Books: Circles of Perdition

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The Vacuum. Why did the traitors commit double treason by failing to defend the beliefs in whose name they had committed treason first? One of the most intelligent of totalitarians has tried to give the answer in a cry from the brink of the grave. In March 1938 Nikolai Ivanovich Bukharin, once one of the most powerful figures in Russia, made his last plea to the Soviet Supreme Court. He admitted that he was a traitor, and explained why he had confessed.

He said: "For three months I refused to say anything. Then I began to testify. Why? Because while in prison I made a revaluation of my entire past. For when you ask yourself: 'If you must die, what are you dying for?'—an absolutely black vacuity suddenly rises before you. . . . There was nothing to die for, if one wanted to die unrepentant. . . . And when you ask yourself: 'Very well, suppose you do not die; suppose by some miracle you remain alive, again for what? . . .' And at once the same reply arises. And at such moments, Citizen Judges, everything personal, all the personal incrustation, all rancor, pride and a number of other things, fall away, disappear. ... I am about to finish. I am perhaps speaking for the last time in my life. I am explaining how I came to realize the necessity of capitulating to the investigating authorities and to you, Citizen Judges."

In her own way, Miss West is saying the same thing when she writes of Dr. May: "A man with so dynamic a mind will be specially conscious of the vacuum left by the disappearance of God." For the horror of treason is its sin against the spirit. And for him who violates this truth there rises inevitably Bukharin's "absolutely black vacuity," which is in reality a circle of absolute loneliness into which neither father, wife, child nor friend, however compassionate, can bring the grace of absolution. For this loneliness is a penalty inflicted by a justice that transcends the merely summary justice of men. It is the retributive meaning of treason because it is also one of the meanings of hell.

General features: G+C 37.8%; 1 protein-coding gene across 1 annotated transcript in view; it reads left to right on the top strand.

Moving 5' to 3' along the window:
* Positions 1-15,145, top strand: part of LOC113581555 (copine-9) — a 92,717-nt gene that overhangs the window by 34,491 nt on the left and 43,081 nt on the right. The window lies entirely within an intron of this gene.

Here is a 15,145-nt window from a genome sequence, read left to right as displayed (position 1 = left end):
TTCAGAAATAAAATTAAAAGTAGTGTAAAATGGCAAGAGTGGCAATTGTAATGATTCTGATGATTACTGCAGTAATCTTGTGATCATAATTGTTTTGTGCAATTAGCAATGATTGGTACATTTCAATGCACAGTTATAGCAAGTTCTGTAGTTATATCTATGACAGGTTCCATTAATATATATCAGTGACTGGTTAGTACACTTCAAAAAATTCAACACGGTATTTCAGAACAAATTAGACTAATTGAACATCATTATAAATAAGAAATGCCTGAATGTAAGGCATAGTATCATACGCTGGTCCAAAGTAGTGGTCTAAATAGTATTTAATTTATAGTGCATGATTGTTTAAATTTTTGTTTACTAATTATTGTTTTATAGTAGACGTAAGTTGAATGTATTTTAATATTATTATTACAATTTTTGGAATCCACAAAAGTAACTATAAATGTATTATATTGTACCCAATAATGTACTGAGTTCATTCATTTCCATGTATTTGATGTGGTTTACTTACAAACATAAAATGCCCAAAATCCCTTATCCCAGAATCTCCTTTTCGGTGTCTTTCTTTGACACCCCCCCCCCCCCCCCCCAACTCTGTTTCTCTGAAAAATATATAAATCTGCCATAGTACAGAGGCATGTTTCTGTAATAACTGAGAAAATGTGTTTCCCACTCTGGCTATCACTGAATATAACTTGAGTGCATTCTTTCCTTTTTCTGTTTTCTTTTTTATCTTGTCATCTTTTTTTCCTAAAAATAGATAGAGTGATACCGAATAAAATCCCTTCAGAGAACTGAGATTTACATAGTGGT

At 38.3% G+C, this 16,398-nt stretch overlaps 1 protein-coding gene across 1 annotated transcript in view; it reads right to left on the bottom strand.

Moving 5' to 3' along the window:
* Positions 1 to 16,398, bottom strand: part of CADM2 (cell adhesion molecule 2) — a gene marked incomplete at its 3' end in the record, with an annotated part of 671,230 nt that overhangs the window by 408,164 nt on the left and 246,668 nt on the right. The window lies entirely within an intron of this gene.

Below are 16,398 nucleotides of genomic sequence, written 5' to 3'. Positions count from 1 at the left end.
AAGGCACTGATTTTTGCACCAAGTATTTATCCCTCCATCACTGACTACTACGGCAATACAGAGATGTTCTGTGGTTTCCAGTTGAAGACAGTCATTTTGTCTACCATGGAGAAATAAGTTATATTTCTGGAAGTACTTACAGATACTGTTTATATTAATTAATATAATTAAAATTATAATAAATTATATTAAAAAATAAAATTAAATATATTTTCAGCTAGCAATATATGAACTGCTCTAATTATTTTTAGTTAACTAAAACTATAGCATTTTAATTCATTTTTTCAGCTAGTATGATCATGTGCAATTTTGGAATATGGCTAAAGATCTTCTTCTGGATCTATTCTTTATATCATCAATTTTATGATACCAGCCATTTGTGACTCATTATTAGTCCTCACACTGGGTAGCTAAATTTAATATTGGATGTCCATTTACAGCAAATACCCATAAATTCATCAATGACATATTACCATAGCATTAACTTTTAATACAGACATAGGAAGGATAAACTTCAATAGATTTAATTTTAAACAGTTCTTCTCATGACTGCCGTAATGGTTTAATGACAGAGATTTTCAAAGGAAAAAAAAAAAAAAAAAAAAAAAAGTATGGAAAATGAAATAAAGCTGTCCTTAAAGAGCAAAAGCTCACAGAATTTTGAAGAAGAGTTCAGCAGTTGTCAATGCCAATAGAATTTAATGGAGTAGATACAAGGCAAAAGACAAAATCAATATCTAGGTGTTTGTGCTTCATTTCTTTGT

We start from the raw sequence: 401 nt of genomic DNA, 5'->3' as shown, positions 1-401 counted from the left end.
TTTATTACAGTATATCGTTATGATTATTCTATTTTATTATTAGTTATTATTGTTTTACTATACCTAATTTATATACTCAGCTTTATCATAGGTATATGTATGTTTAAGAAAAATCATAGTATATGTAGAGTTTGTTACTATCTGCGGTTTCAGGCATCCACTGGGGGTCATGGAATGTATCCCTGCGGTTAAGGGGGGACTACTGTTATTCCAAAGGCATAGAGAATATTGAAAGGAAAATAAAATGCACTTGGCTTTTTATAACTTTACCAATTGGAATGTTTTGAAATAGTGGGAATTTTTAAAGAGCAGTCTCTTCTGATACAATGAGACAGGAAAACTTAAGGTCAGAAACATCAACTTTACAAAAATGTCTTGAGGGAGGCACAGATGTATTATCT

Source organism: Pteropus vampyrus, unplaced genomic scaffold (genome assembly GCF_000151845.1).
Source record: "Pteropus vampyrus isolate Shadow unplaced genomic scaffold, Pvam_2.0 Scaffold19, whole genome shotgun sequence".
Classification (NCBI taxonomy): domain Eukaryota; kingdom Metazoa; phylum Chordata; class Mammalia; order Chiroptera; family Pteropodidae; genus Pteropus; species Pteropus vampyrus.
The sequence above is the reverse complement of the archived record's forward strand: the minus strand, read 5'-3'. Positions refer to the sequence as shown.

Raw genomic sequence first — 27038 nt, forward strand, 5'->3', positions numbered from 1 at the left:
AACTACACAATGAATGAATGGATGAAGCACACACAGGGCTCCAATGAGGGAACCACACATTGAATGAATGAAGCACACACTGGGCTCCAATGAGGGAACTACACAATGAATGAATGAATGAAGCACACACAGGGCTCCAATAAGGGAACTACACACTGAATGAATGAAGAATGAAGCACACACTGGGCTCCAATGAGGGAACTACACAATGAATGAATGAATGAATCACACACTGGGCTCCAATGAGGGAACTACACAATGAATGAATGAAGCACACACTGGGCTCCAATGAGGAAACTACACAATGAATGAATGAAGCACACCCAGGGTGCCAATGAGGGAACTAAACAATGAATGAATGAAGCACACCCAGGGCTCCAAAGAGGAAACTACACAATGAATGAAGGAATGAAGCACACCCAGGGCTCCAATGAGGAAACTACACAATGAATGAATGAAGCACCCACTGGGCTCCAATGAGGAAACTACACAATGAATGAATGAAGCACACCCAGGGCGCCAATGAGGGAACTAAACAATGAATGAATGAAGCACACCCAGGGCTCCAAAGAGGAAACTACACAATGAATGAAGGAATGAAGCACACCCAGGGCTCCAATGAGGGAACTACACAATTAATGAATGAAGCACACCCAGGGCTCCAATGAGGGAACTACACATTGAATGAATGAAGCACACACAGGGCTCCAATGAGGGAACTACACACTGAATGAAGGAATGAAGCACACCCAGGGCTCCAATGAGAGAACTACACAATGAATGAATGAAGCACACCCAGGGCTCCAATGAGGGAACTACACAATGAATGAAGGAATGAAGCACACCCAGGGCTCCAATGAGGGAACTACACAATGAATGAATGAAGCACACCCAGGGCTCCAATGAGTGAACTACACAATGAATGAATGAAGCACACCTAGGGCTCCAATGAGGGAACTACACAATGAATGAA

The Ibsen Girl. Rebecca West is a Socialist by habit of mind, and a conservative by cell structure. She has the true genealogical instinct. "I am descended," she has written, "from one of the first governors of Madras. . . . One of my close relatives is counted as a maker of British Africa, and ... the more I live in intellectual circles the less does this heredity displease me."

She was born Cicily Fairfield, in London, in 1892. Her father had been a Confederate stretcher-bearer at the siege of Richmond in the U.S. Civil War. After returning to England he became a newspaperman. Cicily took the pen name, Rebecca West, in her teens, when concealment became necessary after she sold her first article to the Freewoman, a feminist magazine which her mother had forbidden her to read. Rebecca West is the name of a character in Ibsen's play, Rosmersholm.

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